Four decades after they were banned for affording ‘too much privacy’ to young unmarried couples, the first drive-in theatre now operates underneath Tehran’s iconic Milad Tower.
The audience buys tickets online and lines up each night, tuning into the film’s audio via an FM station on their car radios. Workers of the ‘Cinema Machine,’ as the theatre is called in Farsi, disinfect the cars before they come in.
Photo by Abedin Taherkenareh, EPA.
“It was very fascinating, this is the first time this is happening, at least for people my age,” 36-year old moviegoer Behrouz Pournezam told AP. “We are mostly here for the excitement to be honest, the movie itself didn’t matter that much. I didn’t care what movie it is or by whom or which genre.”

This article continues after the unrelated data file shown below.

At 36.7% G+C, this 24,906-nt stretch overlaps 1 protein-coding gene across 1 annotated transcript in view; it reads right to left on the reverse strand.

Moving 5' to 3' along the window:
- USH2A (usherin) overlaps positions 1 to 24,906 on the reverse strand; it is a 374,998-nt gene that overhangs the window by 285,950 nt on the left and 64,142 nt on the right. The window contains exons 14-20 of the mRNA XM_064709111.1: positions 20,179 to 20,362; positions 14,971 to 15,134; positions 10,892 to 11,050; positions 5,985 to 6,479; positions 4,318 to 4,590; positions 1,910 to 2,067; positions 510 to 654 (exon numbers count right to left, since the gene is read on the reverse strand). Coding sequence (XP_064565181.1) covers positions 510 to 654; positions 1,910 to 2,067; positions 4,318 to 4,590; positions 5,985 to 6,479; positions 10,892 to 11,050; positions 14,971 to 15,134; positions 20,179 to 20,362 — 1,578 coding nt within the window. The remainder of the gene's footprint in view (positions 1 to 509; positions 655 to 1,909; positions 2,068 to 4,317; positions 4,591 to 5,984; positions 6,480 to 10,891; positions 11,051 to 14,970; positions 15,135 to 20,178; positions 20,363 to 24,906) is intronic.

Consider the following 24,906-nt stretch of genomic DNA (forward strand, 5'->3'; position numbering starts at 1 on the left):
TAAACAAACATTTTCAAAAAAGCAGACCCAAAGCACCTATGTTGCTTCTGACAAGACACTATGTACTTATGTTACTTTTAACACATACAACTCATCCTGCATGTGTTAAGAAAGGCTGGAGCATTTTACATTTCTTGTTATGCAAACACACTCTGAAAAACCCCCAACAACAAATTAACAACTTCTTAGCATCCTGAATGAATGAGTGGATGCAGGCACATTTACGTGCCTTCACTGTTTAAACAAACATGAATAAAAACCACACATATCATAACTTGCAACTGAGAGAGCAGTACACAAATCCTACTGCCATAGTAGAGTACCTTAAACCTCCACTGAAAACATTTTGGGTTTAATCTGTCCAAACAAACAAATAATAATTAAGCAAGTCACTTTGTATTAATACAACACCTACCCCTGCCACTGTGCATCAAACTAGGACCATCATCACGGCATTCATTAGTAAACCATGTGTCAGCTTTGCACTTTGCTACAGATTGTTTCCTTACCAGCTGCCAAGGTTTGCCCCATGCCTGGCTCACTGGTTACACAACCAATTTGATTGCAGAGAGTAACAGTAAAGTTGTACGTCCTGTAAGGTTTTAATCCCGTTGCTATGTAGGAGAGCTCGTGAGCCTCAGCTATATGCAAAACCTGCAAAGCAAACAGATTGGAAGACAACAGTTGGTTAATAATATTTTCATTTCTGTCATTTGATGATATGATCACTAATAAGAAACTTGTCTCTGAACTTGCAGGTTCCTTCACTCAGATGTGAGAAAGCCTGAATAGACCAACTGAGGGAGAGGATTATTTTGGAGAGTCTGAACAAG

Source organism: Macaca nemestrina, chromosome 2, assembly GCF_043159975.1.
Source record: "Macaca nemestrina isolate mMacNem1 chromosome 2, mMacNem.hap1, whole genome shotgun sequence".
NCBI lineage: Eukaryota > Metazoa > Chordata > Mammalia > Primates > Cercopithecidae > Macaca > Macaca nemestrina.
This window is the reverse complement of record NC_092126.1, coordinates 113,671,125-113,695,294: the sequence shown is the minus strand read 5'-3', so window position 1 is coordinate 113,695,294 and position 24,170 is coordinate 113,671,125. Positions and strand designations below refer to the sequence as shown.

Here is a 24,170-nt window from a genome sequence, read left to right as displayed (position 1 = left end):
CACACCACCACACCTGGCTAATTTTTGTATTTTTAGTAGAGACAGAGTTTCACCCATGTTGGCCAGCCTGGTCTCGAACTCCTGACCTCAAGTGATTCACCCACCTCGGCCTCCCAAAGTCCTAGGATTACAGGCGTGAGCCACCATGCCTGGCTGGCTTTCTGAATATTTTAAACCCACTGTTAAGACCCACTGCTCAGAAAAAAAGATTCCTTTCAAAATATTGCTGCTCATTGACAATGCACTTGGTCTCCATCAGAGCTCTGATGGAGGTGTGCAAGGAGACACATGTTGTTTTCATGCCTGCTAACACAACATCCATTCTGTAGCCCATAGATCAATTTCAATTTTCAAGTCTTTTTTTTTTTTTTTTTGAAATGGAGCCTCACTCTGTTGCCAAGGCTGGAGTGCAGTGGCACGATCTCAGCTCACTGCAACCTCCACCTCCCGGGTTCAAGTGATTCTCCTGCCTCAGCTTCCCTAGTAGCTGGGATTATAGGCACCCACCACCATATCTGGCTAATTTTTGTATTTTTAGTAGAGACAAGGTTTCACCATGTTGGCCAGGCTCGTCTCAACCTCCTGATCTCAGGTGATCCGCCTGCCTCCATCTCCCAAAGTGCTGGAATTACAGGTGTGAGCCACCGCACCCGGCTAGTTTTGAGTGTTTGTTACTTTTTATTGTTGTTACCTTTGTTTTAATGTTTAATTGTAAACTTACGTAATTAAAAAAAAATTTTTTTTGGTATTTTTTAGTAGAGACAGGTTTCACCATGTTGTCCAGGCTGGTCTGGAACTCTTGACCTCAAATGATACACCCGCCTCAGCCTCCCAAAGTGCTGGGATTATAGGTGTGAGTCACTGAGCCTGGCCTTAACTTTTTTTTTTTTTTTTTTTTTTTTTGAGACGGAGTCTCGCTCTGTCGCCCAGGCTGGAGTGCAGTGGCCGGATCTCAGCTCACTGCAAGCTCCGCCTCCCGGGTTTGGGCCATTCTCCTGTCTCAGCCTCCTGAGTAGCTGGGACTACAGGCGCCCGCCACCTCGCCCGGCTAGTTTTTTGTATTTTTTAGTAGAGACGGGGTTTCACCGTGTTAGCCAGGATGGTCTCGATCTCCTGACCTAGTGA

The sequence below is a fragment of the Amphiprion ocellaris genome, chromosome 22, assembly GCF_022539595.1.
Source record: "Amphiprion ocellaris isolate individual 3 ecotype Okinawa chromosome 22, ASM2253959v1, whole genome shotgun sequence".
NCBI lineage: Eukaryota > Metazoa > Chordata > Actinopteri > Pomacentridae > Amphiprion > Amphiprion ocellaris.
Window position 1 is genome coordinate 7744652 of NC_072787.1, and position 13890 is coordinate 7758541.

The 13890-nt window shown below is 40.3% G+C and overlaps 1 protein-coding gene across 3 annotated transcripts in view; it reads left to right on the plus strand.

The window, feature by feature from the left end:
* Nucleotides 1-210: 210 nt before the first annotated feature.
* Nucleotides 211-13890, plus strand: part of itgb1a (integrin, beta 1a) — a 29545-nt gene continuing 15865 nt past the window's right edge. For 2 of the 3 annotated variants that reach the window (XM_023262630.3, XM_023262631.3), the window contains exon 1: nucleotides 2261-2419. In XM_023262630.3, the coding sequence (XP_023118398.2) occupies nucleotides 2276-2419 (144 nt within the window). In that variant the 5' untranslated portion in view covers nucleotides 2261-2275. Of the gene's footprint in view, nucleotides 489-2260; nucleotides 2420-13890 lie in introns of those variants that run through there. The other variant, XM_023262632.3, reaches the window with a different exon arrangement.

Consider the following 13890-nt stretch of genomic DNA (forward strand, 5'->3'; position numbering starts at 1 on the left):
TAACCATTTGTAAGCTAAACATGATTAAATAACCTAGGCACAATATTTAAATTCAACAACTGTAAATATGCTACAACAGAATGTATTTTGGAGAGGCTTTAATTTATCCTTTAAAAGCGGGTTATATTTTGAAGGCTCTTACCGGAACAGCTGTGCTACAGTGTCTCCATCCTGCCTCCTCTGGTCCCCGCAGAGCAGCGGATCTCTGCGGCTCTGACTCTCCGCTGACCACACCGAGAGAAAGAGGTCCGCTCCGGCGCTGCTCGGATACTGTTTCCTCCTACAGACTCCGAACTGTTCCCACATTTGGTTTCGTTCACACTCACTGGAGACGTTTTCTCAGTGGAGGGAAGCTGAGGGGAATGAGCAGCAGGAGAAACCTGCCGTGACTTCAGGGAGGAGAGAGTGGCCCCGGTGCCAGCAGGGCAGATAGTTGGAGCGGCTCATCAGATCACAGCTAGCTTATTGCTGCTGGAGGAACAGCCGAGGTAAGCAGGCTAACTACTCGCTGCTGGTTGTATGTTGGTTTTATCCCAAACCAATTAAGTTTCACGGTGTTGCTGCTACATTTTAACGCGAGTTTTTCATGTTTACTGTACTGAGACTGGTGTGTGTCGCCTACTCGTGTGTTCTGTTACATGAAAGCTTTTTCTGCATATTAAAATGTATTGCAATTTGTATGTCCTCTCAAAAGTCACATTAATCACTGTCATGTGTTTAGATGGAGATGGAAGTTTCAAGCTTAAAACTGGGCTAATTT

Iran has been reported as one of the hardest hit countries, reporting more than 100,000 cases and 6,500 deaths as of Saturday, May 9th. The country has started relaxing its strict coronavirus lockdown — to mixed response — and many are already worried about a ‘second wave’ of infection.
Photo by Morteza Nikoubazl.
What could social lives (remember those?) and entertainment look like in a socially-distanced world? With experts projecting coronavirus measures to continue into 2022 (or until there’s a widely available vaccine) and mass gatherings and events cancelled until further notice, we’ll likely be seeing more and more relics of romantic eras popping up around the world.
Main image: Reuters.
Main square image: Abedin Taherkenareh, EPA.